Mycobacterium nonchromogenicum
Cultural characteristics
Biochemical characters
Phylum Actinobacteria, Class Actinobacteria, Order Actinomycetales, Suborder Corynebacterineae, Family Mycobacteriaceae, Genus
Mycobacterium nonchromogenicum Tsukamura 1965.

Member of the
Mycobacterium terrae complex.
Acid-alcohol-fast, moderately long to long rods. Gram-stain-positive.
Colonies on Lowenstein–Jensen medium and Middlebrook agar are smooth to rough
and white to buff after incubation for 7 or more days at 37 ºC. Grows at 22-37 ºC. Weak
growth at 42 ºC and no growth  at 45 ºC. Growth time varies between 12 and 28 days.
No growth on 5% (w/v) NaCl.
Isolated from soil, water and bovine nasal swabs. Environmental contaminant of clinical specimens. One isolate from roach skin
Rutilus rutilus).
Susceptible to ethambutol (2 µg/ml). Resistant to TCH (1 µg/ml), hydroxylamine (500 µg/ml), isoniazid (1 µg/ml), rifampin (25 μg/ml),
and streptomycin (2 µg/ml).
Isolated from mice injected with soil. Bacilli persist in tissues of mice without evidence of pathogenicity.
  1. John G. Magee and Alan C. Ward 2012. Family III. Mycobacteriaceae Chester 1897, 63AL in Bergey’s Manual of Systematic
    Bacteriology, Volume Five The Actinobacteria, Part A, Michael Goodfellow & al. (editors), 312-375.
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    Buiuc, Marian Negut, ed. a III-a, Editura Medicala, 881-890, ISBN (13) 978-973-39-0593-6.
  3. George P. Kubica, Vella A. Silcox, James O. Kilburn, Ronald W. Smithwick, R. Edward Beam, Wilbur D. Jones, Jr. , and K. D.
    Stottmeier. Differential Identification of Mycobacteria VI. Mycobacterium triviale Kubica sp. nov. International Journal of Systematic
    Bacteriology Vol. 20, No. 2 April 1970 PP. 161-174.
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    Mycobacterium Triviale. American Journal of Respiratory and Critical Care Medicine 2016;193:A3752.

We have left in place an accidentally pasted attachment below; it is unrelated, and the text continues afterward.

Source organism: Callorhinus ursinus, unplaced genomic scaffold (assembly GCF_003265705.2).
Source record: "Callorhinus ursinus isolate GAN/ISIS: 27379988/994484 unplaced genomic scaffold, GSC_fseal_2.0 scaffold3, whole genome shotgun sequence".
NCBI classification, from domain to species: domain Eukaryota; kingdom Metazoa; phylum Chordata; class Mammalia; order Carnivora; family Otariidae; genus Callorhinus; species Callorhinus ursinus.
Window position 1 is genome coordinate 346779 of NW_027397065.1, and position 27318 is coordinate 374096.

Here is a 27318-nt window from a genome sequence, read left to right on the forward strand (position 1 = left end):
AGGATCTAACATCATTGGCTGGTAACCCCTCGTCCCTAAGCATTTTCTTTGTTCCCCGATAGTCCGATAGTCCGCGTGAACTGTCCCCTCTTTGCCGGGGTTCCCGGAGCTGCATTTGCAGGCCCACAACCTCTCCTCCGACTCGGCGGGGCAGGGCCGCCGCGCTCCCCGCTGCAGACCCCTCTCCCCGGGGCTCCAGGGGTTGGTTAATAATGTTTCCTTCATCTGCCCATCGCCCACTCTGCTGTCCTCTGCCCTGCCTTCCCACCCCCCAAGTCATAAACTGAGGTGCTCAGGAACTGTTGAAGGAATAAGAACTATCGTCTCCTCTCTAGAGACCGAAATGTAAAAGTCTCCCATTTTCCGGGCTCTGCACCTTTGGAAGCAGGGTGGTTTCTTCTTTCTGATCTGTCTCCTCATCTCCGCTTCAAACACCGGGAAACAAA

5. Tsukamura M. Numerical identification of slowly growing mycobacteria. Microbiol Immunol. 1985;29(11):1039‐1050. doi:10.1111/j.
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    1976, p. 409-420.
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  8. Mrlik V, Slany M, Kubecka J, Seda J, Necas A, Babak V, Slana I, Kriz P, Pavlik I. 2012. A low prevalence of mycobacteria in
    freshwater fish from water reservoirs, ponds and farms. J. Fish Dis. 35:497–504. doi:10.1111/j.1365-2761.2012.01369.x
  9. Lee H, Lee SA, Lee IK, Yu HK, Park YG, Jeong J, Lee SH, Kim SR, Hyun JW, Kim K, et al. Mycobacterium paraterrae sp. nov.
    recovered from a clinical specimen: novel chromogenic slow growing mycobacteria related to Mycobacterium terrae complex.
    Microbiol Immunol 2010; 54:46-53.
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    54. doi:10.20506/rst.20.1.1265.
  11. Gcebe N, Rutten V, Gey van Pittius NC, Michel A. Prevalence and distribution of non-tuberculous mycobacteria (NTM) in cattle,
    African buffaloes (Syncerus caffer) and their environments in South Africa. Transbound Emerg Dis 2013;60:74-84.
Positive results for acid phosphatase, arylsulfatase (10 days, negative in 3 days), catalase (inactivated at 68 ºC), catalase
(semi-quantitative), beta-galactosidase, nicotinamidase, pyrazinamidase, and Tween 80 hydrolysis.
Can utilize as sole carbon source acetate and pyruvate.

Negative results for alpha-esterase, iron uptake, niacin production, nitrate reduction, tellurite reduction (9 days), and urea hydrolysis.
No utilization as sole carbon source of citrate, malate, benzoate, fumarate, glucose, fructose, sucrose ethanol, and propanol.

Variable results for succinate utilization in the presence of ammoniac nitrogen.
(c) Costin Stoica
Culture media
Biochemical tests
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